samedi 10 novembre 2007
I think I've found my calling. I want to START something like Ateliers des Chefs. Maybe in 20 years or something. Basically, l'Atelier des Chefs offers short cooking courses (1-1.5 hours), where you learn how to make a a certain dish (or in this case, cocktails) for quite a reasonable price. It's an alternative to going to a restaurant that makes your eating experience more interactive.. and fun! And it's different from other cooking classes which are longer and more expensive. Great business model.
They're going to send us the recipes but here's a description of the drinks and tapas (as best as I can remember).
"Tarte tatin" - Grey goose vodka, caramel syrup, APPLE SAUCE (oh la la!), ice cubes, shake it shake it shake it. (i think i'm missing some ingredients)
"Pear cucumber" (said in a french accent, so more like "peer coocomberrrhhh") - mash up some kiwi and cucumber, add some pear syrup, add some grey goose, put in the ice cubes and shake shake shake shake. and then filter out the kiwi/cucumber mashup, and drink. this one was GOOOOOD!
poor gael smashed his glass trying to separate it from the shaker so he was left with nothing. hehehe.
and then they always do a ....
MOJITO! - put some lime slices and mint leaves in a cup, mash up with a pestle (dude, this place had some very specific cooking equipment). make sure to just grind up and down, not turn the pestle (it will ruin the mint leaves?). add sugar. bacardi rum. and soda water. mmmm....!!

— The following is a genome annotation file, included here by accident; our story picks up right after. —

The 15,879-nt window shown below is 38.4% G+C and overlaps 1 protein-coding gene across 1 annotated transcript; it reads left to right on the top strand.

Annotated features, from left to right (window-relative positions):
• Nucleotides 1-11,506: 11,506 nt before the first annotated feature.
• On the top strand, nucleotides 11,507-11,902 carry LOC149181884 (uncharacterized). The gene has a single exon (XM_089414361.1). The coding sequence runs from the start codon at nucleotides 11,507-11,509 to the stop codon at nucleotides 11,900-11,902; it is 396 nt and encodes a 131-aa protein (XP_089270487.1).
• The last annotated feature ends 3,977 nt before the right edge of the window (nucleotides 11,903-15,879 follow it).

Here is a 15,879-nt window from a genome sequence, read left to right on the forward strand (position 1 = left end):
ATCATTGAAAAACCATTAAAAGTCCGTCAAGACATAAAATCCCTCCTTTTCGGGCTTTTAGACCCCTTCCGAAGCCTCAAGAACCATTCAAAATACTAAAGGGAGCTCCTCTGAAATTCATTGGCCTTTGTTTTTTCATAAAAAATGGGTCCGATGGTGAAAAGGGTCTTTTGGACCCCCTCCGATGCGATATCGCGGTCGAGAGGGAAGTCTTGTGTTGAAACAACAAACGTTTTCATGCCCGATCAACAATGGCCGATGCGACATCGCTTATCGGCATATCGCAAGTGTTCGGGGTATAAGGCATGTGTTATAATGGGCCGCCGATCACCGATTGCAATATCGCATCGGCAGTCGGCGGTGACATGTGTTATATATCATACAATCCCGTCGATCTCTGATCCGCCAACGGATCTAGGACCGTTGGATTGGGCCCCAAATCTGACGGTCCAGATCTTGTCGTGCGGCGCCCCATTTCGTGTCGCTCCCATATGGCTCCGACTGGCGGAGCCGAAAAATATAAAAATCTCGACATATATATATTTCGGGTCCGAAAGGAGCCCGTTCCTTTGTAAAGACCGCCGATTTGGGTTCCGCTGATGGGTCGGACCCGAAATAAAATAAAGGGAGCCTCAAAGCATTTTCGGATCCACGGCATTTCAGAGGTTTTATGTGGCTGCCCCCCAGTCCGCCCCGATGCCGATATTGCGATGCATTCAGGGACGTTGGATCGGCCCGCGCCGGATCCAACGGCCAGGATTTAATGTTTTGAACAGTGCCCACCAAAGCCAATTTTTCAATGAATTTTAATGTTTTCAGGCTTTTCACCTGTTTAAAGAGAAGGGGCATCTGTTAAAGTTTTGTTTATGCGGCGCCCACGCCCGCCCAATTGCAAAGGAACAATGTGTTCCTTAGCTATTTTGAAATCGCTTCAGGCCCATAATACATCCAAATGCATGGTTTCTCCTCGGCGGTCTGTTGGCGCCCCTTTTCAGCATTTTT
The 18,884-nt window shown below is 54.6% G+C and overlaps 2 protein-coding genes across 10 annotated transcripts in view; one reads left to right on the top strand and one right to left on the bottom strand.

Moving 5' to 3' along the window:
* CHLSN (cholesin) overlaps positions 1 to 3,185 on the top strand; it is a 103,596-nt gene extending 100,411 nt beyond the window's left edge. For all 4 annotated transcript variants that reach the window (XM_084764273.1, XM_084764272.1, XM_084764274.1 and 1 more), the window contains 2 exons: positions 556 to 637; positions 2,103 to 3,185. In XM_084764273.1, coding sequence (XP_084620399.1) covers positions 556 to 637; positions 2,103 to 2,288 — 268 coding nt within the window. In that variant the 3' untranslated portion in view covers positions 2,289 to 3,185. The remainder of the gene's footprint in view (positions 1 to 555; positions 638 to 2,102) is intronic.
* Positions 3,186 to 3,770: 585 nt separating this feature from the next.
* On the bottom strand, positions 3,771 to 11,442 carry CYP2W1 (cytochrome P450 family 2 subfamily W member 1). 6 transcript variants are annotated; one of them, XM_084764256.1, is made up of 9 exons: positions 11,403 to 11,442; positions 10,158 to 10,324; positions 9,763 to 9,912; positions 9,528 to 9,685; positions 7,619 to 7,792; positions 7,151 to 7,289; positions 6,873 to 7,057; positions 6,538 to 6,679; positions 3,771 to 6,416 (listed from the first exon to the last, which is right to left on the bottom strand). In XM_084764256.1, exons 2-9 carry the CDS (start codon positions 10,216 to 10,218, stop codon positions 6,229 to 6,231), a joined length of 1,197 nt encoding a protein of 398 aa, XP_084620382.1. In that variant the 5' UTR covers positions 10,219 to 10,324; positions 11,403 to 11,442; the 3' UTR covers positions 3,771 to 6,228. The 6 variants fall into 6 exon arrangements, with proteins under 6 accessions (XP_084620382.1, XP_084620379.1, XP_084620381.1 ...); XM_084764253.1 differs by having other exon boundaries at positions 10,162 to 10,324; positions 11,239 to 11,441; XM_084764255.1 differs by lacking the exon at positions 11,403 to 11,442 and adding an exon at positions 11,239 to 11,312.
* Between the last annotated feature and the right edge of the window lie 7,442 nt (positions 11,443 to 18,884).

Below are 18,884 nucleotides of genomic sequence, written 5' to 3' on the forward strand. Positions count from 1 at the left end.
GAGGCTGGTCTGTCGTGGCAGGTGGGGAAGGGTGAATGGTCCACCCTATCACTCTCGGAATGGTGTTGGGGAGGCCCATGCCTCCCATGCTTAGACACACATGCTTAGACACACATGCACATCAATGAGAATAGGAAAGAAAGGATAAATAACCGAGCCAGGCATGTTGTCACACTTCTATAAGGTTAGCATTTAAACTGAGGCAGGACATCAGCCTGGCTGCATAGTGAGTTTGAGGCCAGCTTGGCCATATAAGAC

Egg/foie gras thang - making this tapas was very elaborate. first, you take an egg and make sure the more rounded part of the egg is facing up. then take your handy "egg shell cracker that is effective by the impact of a metal ball hitting another metal ball" (what?? you don't have one !!?? who are you??) and make a nice rounded crack on the top of the egg. slice it off with a knife. pour the eggwhite/eggyolk into a small bowl momentarily. put two small pieces of foie gras into the egg shell (not more or else your egg shell will drown!!). pour the egg insides back into the egg shell. dip the egg shell (verrrrry slowly) into a vat of hot hot seasoned oil. let it sit for about 7-8 minutes until the egg white touches the egg yolk. season with salt and pepper. sip the insides directly out of the egg shell, or dip small pieces of bread. MMMMMM!!!
Samosa thingy- this was good but a bit boring and it wasn't really a samosa, just some meat wrapped up into a thin piece of dough.
Shrimp thingy - again, not TOO exciting but shrimp is always delicious. basically wrap an uncooked shrimp in this shredded doughy thing (dough + water), and then dip it in boiling oil for 1 minute. then season with balsamic vinegar. YUM.
i went to l'atelier des chefs with about 15 people from TN International (where i work). not only do i like my work, but the people are pretty rad too. :-)
until next time. i need to write about our epic impromptu spanish dinner that we had on tuesday, but i think that deserves a post of its own. rocio's croquettas were ... incredible. MMMMM...